We ambled around the ruins imagining the lives and times of the village people who once had their homes there and how hard it must have been for them to leave it all behind and disappear/move to another place- depending on the version you’d want to believe.

By now the desert heat and time we’d spent getting lost, led us to be ravenous, and the one icecream we each had in Kuldhara wasn’t enough any more. In the very first restaurant we saw along with rotis we ordered ker sangri which sounded unique to us and we quite enjoyed the exotic looking vegetable. The hotel staff on my request enthusiastically even showed us the “raw” vegetable and explained its pre-processing and cooking. Later on the trip, we even picked a bottle of ker sangri pickle for ourselves on our way back from Rajasthan.IMG_9447

Just after the meal we then promptly ran out of fuel. Thanks to some support by an auto-rickshaw driver pushing our bike with his foot as he drove by its side, we made it to the nearby fuel pump. We then made our way to Bada Bagh(big garden) which I think is a strange name to give to a group of cenotaphs from the 16th century.

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The memorials are referred to as chattris(umbrellas) due to the shape of the yellow sandstone structures. Stone slabs in some of them describe the person the memorial is dedicated to in a language long lost. We were lucky to also be there in time for the sunset and see the structure slowly glowing in the warm orange of dusk till it was gently enveloped by the inky winter evening.IMG_5896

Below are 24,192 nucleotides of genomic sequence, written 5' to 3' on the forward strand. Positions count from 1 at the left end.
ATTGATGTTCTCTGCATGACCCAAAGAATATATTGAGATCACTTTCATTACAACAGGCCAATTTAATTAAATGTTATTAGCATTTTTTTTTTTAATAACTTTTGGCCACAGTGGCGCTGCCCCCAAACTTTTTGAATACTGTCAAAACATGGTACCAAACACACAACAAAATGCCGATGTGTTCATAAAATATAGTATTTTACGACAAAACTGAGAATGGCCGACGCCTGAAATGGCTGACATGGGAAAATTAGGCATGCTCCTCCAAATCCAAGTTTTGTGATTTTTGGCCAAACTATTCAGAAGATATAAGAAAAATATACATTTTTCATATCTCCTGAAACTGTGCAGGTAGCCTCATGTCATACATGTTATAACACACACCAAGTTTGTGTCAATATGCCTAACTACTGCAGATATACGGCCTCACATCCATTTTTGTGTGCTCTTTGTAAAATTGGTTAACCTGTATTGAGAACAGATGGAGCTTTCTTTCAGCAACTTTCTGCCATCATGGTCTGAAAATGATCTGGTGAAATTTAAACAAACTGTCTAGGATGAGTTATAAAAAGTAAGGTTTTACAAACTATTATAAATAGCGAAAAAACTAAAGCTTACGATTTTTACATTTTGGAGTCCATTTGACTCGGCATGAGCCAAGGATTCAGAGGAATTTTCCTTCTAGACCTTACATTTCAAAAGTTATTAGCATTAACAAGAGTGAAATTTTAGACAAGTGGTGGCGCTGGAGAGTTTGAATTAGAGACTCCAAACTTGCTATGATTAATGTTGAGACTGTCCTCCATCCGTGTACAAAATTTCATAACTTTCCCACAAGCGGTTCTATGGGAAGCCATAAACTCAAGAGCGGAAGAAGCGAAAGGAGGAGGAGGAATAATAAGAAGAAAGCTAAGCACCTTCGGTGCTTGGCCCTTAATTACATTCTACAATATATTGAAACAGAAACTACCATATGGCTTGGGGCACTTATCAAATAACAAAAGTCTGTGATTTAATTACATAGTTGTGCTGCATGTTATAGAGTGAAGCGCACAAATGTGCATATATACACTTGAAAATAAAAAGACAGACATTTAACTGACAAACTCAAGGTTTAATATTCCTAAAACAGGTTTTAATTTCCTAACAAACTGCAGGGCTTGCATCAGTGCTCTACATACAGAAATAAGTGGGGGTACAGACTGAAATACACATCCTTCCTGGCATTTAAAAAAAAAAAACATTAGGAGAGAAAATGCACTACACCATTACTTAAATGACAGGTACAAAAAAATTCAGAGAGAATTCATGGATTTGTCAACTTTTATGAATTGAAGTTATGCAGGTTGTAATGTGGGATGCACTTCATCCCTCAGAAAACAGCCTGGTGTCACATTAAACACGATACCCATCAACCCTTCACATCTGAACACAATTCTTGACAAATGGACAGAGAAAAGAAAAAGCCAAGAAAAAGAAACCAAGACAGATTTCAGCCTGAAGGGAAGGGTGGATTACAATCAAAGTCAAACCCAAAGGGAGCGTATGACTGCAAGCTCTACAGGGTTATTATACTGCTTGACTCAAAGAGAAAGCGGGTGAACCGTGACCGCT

Making our way to the town of Jaisalmer we “escaped” the Tibetan restaurant we first entered, thanks to the desperate waiting customers who let us know they’d been waiting for over an hour. Thankfully the next place -though lit up in suspiciously blue lights- had food we enjoyed with not much wait despite a very large Bengali family having just made a significantly large order just as we were seated.

The next morning we decided to indulge in street-fare of dal pakwan, kachori, cutlet, jalebi and tea that made up our yummy breakfast.

The Jaisalmer Palace is right in the center of the Jaisalmer fort where we were staying and we had to ofcourse give it a look. It was relatively less crowded we had a good time enjoying the filigree work and remnants of the lives and times of royalty in Jaisalmer.

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Jaisalmer Palace

It was relatively less crowded we had a good time enjoying the filigree work and remnants of the lives and times of royalty in Jaisalmer.

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Jaisalmer Palace

Baa-ri Haveli , a 450 year old heritage home was next on our list and was a joy to enjoy the colorful space with every nook and cranny filled with local art and quirky household items.

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Baa-ri haveli

Next was Patwon ki Haveli. The Haveli itself was interesting and also full of knick-knacks everything from attire to utensils but the crowd from Christmas vacations having all landed in Rajasthan at the same time made it hard to really enjoy it.IMG_6341IMG_6376IMG_6380IMG_6388

We also went in front of Nathmal-ki-Haveli but the crowds were a turn off. and considering how much we liked Jaisalmer we decided it was perhaps meant for our next trip.

Incidentally there was an eclipse on that day, so the temples had delayed opening times due to their eclipse-specific ceremonies that needed to be done. So after passing by it several times, we found the Jain temples in Jaisalmer fort finally open in all its glory. The detailed ceilings of the structure in yellow sandstone are utterly hypnotising and it’s easy to imagine the cool interiors providing respite from the unforgiving heat of the scorched desert land.

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Chandraprabhu Jain temple